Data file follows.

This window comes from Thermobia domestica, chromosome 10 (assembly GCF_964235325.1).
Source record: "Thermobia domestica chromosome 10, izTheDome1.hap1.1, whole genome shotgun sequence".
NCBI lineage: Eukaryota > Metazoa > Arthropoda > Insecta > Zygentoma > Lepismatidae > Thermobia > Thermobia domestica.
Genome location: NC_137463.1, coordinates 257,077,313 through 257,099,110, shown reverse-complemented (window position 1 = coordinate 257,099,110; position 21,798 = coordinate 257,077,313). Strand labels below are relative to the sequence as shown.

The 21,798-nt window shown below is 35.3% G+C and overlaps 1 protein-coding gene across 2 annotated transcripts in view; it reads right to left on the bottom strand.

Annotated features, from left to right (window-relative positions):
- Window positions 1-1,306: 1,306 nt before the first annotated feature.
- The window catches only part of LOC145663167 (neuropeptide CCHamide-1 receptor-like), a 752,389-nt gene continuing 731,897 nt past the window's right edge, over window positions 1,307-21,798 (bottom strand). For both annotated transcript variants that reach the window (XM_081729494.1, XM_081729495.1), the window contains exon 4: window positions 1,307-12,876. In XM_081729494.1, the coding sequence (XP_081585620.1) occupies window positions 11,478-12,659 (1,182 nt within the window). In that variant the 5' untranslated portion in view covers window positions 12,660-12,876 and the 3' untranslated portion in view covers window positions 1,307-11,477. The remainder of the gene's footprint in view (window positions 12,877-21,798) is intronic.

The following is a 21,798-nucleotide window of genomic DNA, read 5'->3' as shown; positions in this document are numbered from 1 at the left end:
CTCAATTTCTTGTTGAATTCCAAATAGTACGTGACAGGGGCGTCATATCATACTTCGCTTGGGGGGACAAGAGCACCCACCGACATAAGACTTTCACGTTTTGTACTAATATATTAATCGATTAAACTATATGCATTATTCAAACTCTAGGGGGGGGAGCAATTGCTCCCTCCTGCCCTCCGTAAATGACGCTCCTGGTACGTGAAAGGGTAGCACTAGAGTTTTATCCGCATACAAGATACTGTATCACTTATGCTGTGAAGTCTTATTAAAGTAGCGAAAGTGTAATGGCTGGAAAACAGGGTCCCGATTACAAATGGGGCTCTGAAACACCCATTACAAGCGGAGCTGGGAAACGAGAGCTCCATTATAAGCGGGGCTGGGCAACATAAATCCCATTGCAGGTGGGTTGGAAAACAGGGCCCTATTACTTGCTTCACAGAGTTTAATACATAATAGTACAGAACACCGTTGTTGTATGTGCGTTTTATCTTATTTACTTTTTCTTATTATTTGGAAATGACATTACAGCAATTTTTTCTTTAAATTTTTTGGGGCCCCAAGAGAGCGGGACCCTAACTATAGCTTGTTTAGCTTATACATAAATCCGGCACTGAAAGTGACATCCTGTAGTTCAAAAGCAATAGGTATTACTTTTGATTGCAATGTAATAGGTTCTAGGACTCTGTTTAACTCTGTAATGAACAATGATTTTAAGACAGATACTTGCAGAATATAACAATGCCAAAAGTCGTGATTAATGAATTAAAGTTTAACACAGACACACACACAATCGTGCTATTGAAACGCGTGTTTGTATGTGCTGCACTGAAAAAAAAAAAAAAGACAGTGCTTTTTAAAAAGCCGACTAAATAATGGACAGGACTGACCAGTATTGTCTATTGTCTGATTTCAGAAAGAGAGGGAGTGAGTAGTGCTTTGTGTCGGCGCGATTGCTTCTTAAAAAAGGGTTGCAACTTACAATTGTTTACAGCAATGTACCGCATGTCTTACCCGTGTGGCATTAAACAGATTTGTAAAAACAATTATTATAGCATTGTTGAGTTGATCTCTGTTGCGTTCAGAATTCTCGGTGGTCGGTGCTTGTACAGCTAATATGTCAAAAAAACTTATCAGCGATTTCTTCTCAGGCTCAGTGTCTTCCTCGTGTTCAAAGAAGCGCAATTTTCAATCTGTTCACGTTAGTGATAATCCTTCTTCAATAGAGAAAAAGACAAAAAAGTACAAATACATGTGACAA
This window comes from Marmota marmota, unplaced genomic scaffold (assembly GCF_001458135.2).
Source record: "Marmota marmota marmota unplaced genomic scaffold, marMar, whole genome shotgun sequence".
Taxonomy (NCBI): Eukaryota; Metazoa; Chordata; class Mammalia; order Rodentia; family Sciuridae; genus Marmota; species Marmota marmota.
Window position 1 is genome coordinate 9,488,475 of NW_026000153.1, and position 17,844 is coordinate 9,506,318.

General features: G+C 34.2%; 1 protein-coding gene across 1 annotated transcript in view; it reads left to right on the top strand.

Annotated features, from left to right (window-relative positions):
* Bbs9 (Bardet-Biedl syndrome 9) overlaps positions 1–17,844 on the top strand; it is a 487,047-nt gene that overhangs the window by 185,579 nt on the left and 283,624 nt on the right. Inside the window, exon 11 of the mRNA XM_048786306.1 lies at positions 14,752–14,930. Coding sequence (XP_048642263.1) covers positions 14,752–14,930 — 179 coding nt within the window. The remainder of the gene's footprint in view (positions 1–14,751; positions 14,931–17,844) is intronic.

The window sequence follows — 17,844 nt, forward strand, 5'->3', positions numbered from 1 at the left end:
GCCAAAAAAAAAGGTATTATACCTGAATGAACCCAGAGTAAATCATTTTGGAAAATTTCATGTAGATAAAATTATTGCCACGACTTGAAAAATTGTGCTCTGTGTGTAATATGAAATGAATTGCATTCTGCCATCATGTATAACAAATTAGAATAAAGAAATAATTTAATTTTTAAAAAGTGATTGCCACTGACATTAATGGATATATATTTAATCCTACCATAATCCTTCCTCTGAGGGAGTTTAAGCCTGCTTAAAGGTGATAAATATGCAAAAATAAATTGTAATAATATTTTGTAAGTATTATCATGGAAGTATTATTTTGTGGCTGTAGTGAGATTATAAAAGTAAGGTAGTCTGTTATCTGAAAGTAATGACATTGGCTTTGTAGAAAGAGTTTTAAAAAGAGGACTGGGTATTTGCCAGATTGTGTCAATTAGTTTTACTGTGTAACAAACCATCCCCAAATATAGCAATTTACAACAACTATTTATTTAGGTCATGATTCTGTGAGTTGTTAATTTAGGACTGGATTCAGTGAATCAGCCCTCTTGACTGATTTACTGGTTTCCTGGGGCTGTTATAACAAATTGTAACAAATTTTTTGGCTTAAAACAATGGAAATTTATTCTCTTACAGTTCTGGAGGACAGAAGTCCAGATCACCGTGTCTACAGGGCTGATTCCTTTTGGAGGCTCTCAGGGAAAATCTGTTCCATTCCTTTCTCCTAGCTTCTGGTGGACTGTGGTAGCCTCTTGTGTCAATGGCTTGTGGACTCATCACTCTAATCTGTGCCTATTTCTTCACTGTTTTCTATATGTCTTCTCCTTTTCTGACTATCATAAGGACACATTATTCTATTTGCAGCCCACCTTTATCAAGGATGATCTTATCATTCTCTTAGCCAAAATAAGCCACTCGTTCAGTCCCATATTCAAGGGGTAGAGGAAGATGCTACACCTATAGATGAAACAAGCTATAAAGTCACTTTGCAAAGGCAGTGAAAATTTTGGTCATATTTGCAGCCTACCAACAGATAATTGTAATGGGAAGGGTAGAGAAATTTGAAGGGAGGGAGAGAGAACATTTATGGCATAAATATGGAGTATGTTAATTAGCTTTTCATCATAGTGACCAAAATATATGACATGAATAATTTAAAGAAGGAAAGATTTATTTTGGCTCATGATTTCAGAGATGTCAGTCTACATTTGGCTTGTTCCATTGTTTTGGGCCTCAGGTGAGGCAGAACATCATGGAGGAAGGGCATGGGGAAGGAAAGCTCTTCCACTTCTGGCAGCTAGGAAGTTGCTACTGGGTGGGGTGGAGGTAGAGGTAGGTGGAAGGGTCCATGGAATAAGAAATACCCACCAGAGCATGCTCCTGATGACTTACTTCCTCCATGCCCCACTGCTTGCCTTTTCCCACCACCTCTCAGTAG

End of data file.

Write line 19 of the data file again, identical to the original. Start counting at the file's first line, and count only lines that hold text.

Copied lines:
GCCAAAAAAAAAGGTATTATACCTGAATGAACCCAGAGTAAATCATTTTGGAAAATTTCATGTAGATAAAATTATTGCCACGACTTGAAAAATTGTGCTCTGTGTGTAATATGAAATGAATTGCATTCTGCCATCATGTATAACAAATTAGAATAAAGAAATAATTTAATTTTTAAAAAGTGATTGCCACTGACATTAATGGATATATATTTAATCCTACCATAATCCTTCCTCTGAGGGAGTTTAAGCCTGCTTAAAGGTGATAAATATGCAAAAATAAATTGTAATAATATTTTGTAAGTATTATCATGGAAGTATTATTTTGTGGCTGTAGTGAGATTATAAAAGTAAGGTAGTCTGTTATCTGAAAGTAATGACATTGGCTTTGTAGAAAGAGTTTTAAAAAGAGGACTGGGTATTTGCCAGATTGTGTCAATTAGTTTTACTGTGTAACAAACCATCCCCAAATATAGCAATTTACAACAACTATTTATTTAGGTCATGATTCTGTGAGTTGTTAATTTAGGACTGGATTCAGTGAATCAGCCCTCTTGACTGATTTACTGGTTTCCTGGGGCTGTTATAACAAATTGTAACAAATTTTTTGGCTTAAAACAATGGAAATTTATTCTCTTACAGTTCTGGAGGACAGAAGTCCAGATCACCGTGTCTACAGGGCTGATTCCTTTTGGAGGCTCTCAGGGAAAATCTGTTCCATTCCTTTCTCCTAGCTTCTGGTGGACTGTGGTAGCCTCTTGTGTCAATGGCTTGTGGACTCATCACTCTAATCTGTGCCTATTTCTTCACTGTTTTCTATATGTCTTCTCCTTTTCTGACTATCATAAGGACACATTATTCTATTTGCAGCCCACCTTTATCAAGGATGATCTTATCATTCTCTTAGCCAAAATAAGCCACTCGTTCAGTCCCATATTCAAGGGGTAGAGGAAGATGCTACACCTATAGATGAAACAAGCTATAAAGTCACTTTGCAAAGGCAGTGAAAATTTTGGTCATATTTGCAGCCTACCAACAGATAATTGTAATGGGAAGGGTAGAGAAATTTGAAGGGAGGGAGAGAGAACATTTATGGCATAAATATGGAGTATGTTAATTAGCTTTTCATCATAGTGACCAAAATATATGACATGAATAATTTAAAGAAGGAAAGATTTATTTTGGCTCATGATTTCAGAGATGTCAGTCTACATTTGGCTTGTTCCATTGTTTTGGGCCTCAGGTGAGGCAGAACATCATGGAGGAAGGGCATGGGGAAGGAAAGCTCTTCCACTTCTGGCAGCTAGGAAGTTGCTACTGGGTGGGGTGGAGGTAGAGGTAGGTGGAAGGGTCCATGGAATAAGAAATACCCACCAGAGCATGCTCCTGATGACTTACTTCCTCCATGCCCCACTGCTTGCCTTTTCCCACCACCTCTCAGTAG